Search field lablel Site Map link  

Home About NAI Cranes, Components & Kits Services Engineering Industries Served Parts Picture Gallery Contact Us

Case Studies
  > NAI Overview  
> What We Can Do for You
  > Case Studies  
  > News & Press Releases  
  > Management Team  
  > Sales Team  
  > Careers  
  > Apply for a Job  
  > Contact Us  

Customer: Industrial, Environmental & Heavy Civil Construction Company

Description: Headquartered in the South (of the U.S.) the company has annual sales over $300 million and operates in 18 states. The company is primarily invovled in highways, street, and industrial building construction.

Problem: The Louisiana Dept. of Transportation awarded a $137M job to the construction company to build an eight-mile, two-lane elevated highway between Leeville and Port Fourchon including a new high-level bridge at Leeville with a southbound toll facility. The construction company had to build in front of them as they went forward extending the road further but placement of material handling equipment was limited due to the swampy bayou area over which the elevated road was being built. The construction company wanted to place a crawler type crane on a large platform that would be able to move forward as the project progressed. Railroad bogies and other ideas were explored but were deemed too expensive or ineffective.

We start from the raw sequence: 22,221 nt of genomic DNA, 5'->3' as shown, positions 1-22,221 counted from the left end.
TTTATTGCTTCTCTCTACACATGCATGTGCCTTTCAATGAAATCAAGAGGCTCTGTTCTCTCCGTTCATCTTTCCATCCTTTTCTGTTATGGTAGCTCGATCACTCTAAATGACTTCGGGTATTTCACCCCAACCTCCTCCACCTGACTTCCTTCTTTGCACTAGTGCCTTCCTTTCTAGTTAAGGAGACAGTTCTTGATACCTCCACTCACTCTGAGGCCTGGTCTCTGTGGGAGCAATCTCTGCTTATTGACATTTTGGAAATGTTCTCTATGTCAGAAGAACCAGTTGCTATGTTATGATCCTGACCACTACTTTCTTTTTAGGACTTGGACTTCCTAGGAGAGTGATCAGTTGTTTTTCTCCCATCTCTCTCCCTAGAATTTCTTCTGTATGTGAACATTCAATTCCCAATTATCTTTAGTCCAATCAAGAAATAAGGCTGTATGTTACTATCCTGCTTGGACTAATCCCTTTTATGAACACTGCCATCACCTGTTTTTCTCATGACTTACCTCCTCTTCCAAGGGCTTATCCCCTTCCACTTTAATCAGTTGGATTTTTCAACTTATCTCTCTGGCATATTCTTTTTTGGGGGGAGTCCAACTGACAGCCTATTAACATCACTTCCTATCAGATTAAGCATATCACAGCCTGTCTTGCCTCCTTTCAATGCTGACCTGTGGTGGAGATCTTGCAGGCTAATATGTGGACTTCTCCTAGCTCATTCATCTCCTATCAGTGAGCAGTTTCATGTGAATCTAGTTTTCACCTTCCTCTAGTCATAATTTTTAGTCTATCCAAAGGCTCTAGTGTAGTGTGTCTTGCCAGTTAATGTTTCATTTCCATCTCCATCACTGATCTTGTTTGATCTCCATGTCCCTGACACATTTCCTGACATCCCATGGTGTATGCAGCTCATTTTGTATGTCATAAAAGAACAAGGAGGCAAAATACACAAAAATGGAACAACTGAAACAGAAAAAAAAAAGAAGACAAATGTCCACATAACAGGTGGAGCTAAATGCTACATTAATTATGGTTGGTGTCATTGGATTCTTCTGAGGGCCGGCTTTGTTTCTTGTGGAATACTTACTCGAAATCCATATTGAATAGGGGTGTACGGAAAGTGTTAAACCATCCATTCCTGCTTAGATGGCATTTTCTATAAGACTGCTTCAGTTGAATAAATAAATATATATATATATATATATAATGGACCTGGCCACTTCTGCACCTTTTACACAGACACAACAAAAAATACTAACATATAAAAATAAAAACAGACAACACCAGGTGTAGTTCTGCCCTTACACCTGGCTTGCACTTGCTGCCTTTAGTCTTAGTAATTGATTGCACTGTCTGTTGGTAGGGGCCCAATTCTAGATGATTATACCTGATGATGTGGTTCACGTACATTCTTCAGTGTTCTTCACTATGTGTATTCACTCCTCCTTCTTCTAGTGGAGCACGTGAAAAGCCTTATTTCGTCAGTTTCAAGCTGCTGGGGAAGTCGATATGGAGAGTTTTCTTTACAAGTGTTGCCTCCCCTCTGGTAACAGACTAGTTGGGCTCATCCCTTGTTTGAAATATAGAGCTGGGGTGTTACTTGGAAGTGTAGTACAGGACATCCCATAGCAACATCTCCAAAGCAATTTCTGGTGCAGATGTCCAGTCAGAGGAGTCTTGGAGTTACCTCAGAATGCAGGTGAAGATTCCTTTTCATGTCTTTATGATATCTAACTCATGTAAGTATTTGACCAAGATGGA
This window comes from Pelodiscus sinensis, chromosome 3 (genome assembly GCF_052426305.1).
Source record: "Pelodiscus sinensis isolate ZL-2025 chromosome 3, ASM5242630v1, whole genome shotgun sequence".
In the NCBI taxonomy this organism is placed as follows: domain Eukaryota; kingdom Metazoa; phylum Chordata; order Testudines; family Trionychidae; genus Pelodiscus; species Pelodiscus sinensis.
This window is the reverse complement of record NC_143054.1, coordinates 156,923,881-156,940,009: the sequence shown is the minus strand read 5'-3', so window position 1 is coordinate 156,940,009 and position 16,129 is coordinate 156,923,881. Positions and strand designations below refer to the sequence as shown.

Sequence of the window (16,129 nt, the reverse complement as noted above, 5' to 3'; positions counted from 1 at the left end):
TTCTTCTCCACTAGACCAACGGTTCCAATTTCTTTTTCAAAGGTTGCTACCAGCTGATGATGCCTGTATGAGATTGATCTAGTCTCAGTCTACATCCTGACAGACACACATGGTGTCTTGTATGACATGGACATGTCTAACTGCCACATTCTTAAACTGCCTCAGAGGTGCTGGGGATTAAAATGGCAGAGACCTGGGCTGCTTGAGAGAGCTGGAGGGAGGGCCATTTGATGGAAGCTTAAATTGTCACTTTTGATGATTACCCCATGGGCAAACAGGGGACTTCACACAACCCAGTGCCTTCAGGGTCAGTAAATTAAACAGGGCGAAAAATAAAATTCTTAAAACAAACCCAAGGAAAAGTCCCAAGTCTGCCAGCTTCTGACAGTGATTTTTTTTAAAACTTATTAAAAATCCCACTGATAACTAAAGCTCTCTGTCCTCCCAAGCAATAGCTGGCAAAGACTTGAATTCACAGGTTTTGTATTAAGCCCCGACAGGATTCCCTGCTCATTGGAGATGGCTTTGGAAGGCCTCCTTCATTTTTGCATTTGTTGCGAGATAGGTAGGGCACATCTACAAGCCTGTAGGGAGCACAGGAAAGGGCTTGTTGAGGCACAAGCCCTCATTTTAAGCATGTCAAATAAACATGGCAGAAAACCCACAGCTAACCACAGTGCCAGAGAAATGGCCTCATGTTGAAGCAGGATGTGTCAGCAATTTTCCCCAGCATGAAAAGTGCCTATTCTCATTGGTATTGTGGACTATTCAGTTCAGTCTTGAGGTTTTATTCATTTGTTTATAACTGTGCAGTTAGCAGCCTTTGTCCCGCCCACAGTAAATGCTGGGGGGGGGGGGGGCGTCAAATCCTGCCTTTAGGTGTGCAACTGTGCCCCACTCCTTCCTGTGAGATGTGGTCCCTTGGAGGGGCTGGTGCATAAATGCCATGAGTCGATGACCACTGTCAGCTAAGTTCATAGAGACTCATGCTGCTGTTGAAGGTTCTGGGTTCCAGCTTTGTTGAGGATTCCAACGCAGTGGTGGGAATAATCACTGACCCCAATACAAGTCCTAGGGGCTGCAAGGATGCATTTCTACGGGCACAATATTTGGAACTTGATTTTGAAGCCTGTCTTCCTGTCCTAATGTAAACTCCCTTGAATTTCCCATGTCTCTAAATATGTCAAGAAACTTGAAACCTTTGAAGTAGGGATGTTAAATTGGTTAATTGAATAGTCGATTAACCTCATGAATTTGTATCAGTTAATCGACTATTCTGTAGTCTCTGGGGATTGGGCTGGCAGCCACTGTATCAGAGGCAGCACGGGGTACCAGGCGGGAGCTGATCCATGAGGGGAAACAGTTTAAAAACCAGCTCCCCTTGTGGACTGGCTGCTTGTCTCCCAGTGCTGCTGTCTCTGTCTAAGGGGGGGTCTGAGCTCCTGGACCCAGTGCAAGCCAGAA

Solution: North American Industries engineered and built end truck mechanisms to drive the platforms forward. Over a four month period, as the construction company adjusted their figures for size and weight of the platforms and the load they would support, North American Industries had to determine the proper size and design for the mechanisms that would drive the platforms. North American Industries’ final design criterion is for a load of 2.2 million lbs (550 kips per corner of the platform, operating on 104 lb/yd rail). Each platform travels on four endtruck assemblies with eight wheels at each corner. Two out of every group of eight wheels are driven all from one master control. The four endtruck assemblies were designed for synchronized operation from a single adjustable frequency drive housed in a NEMA 4 watertight enclosure. All equipment was constructed for outdoor weather conditions and the endtruck assemblies were built with hurricane locking devices to prevent damage in the event of a storm.

| Contact | Site Map |